Reforms of judicial systems in 18th-century Italy.
Concepts, methods, successes and failures of Bourbon and Habsburg attempts to establish centralised judicial authority

PhD Project

My dissertation examines how rulers in two of the largest Italian states of the 18th century – the Kingdom of Naples in southern Italy and the Duchy of Milan in the north of the peninsula – sought, within the context of the emergence of the state in the modern sense, to incorporate courts more fully into their sphere of influence. Many courts in early modern Italy, unlike today, were feudal, municipal, guild, or even religious institutions that drew their authority from a variety of sources and often operated independent of the territorial sovereign. The study examines the concrete reform measures carried out by the sovereigns to concentrate and organise more judicial power under direct royal supervision. Examples of this include the creation of new supreme courts, as the Real Camera di Santa Chiara in Naples in 1735, and the reform attempts in Naples in Milan to limit the feudal jurisdictions and restructure the local court structure. Particular attention is paid to the reasons why certain projects were not, or only partially, successful, i.e. why other authorities continued to persist. The continued existence of such institutions, sometimes with modifications, took on a variety of forms: older institutions were able to resist the reform or they continued in new institutions.

Previous research in this field has shed light on the developments described above by focusing on the formal sources of law and using methods of legal interpretation. In the research focusing on the Italian and European (legal) history, the period of the so-called "enlightened reforms" is often considered a necessary transitional stage from a medieval form of territorial rule to the emergence of the modern nation-state in the 19th century.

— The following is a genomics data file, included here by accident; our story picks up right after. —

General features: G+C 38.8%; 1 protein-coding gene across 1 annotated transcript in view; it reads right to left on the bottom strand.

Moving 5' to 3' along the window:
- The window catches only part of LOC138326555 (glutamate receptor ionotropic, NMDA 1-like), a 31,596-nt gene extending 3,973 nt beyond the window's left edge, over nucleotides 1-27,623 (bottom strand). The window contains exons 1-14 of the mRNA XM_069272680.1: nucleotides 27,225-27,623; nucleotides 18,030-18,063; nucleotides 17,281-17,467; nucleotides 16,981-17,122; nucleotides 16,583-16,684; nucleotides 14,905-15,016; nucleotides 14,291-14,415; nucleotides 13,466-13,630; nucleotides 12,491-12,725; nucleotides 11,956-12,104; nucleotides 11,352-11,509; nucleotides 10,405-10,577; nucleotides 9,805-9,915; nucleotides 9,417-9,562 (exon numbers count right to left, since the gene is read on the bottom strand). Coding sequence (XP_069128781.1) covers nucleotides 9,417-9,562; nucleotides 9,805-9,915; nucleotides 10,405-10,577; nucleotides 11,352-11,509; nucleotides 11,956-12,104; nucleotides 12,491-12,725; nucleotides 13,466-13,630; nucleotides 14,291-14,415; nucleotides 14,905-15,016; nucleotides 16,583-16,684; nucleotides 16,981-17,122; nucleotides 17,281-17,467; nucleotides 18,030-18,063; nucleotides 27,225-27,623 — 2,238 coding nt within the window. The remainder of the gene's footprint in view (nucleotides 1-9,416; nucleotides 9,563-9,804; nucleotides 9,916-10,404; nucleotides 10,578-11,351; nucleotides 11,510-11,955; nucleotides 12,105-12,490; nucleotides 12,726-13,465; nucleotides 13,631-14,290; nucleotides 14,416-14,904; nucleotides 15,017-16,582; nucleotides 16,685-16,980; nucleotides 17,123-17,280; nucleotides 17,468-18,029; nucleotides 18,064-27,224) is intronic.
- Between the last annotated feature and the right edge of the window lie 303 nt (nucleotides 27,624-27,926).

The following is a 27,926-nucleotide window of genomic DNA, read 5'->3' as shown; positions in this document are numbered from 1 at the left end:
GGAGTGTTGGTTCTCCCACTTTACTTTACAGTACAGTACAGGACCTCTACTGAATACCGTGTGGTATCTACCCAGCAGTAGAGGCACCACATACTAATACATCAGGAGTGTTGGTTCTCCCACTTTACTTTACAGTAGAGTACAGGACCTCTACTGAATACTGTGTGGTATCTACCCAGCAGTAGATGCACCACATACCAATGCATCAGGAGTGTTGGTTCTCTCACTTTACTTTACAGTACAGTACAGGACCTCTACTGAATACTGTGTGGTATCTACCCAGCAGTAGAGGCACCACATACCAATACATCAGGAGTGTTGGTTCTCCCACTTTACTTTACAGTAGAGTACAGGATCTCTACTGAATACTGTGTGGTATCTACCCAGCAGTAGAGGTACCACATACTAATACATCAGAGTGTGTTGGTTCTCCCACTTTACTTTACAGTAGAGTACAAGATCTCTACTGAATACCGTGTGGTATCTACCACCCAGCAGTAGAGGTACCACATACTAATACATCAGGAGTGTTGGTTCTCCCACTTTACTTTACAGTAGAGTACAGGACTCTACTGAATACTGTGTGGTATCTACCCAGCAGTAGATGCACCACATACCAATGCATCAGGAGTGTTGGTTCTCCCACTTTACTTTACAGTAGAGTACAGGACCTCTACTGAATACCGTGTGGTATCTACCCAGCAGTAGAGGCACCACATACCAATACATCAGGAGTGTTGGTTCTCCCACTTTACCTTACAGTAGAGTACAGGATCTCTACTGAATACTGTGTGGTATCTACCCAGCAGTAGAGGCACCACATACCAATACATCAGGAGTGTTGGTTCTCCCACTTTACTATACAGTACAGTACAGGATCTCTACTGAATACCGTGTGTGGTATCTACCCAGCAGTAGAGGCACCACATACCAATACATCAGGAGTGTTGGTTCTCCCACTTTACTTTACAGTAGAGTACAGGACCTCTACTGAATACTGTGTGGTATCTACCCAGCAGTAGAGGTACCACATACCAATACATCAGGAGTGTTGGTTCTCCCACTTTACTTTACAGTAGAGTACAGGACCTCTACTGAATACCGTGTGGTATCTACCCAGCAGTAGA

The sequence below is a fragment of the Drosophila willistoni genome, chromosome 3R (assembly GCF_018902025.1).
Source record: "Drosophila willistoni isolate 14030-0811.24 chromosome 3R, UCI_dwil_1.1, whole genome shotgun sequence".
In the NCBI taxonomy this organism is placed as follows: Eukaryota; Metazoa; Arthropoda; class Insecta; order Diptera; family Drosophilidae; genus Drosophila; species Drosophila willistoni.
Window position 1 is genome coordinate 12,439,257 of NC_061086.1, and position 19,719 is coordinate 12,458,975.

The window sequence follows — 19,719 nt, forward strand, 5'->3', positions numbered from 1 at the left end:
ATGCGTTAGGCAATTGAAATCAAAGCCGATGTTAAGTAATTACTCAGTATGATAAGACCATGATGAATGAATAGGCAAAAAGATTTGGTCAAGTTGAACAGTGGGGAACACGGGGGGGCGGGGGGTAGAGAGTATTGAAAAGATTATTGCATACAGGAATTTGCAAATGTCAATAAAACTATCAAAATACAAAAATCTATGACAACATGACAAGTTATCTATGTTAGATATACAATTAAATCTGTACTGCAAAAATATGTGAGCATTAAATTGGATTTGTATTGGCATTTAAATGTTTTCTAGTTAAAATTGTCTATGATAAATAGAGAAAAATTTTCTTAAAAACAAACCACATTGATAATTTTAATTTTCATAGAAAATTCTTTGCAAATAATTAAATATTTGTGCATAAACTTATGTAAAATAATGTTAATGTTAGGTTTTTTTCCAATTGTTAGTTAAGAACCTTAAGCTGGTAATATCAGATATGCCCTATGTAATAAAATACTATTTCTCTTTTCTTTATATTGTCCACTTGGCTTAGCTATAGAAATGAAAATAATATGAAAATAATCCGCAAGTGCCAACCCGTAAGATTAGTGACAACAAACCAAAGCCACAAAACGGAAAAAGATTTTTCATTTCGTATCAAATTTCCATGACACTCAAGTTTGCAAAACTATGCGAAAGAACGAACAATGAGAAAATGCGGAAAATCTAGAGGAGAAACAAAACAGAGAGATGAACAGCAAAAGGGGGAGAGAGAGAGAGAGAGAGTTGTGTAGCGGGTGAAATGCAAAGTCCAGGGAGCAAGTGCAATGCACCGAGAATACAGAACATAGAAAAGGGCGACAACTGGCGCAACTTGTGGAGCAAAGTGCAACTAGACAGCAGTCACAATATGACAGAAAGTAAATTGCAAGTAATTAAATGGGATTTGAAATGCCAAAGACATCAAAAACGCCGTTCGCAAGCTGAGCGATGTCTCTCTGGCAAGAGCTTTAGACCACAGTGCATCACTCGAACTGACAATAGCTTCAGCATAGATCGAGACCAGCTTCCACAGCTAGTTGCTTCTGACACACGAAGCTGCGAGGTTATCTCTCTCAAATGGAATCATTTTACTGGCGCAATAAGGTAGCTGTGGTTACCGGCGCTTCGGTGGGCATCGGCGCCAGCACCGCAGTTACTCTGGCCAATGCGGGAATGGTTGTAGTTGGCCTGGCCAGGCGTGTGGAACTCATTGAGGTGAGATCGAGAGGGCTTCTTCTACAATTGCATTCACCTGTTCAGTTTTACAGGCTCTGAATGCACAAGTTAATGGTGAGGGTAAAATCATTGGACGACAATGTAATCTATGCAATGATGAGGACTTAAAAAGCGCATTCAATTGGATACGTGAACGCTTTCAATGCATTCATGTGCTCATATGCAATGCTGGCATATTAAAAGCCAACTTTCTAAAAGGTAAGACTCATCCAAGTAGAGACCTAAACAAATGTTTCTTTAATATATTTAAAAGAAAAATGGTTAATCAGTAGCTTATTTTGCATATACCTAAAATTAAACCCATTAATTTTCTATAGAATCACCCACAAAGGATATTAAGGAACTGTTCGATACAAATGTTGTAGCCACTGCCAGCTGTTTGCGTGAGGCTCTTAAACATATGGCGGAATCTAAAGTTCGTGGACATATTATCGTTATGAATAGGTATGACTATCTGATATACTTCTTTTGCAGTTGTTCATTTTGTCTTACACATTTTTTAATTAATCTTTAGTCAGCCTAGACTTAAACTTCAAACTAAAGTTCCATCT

My study, by contrast, takes a more institutional approach, and in particular addresses the questions of how new courts were set up, existing ones reformed or abolished, and how these courts were organised and financed. For the selection and presentation of the material, the theory of historical institutionalism is decisive.

With the help of this theoretical framework and examination of the sources, it is possible that the ruler, as the author of the reforms, is not portrayed as an advocate of progress and that the social actors opposing this development are not presented as proponents of old, perhaps outdated, medieval ideas of a fragmented power.

Approaching the subject matter in this way, processes and dynamics can be studied and analysed over longer periods of time without the danger of falling into an ex post perspective that judges a linear development according to its outcome in terms that were coined only in the 19th century.

At the same time, the comparative method will help generate analytical depth, which is the reason for the comparison of the two Italian territories (the Kingdom of Naples-Sicily and the Duchy of Milan) that were once part of the Spanish empire.

The main sources for this research project include the reform plans, decrees and edicts of the respective monarchs and executives that refer to the courts and judges. In addition to the judgements, I will use other documents, such as reports by the executive bodies, scientific and literary writings, or articles of the press, to study the implementation of the aforementioned reforms.

First and foremost, this project intends to make a legal-historical contribution regarding the rule of law in the former Spanish-controlled territories in Italy. Moreover, it should also further legal-historical reflections on the tension between judicial independence and accountability.

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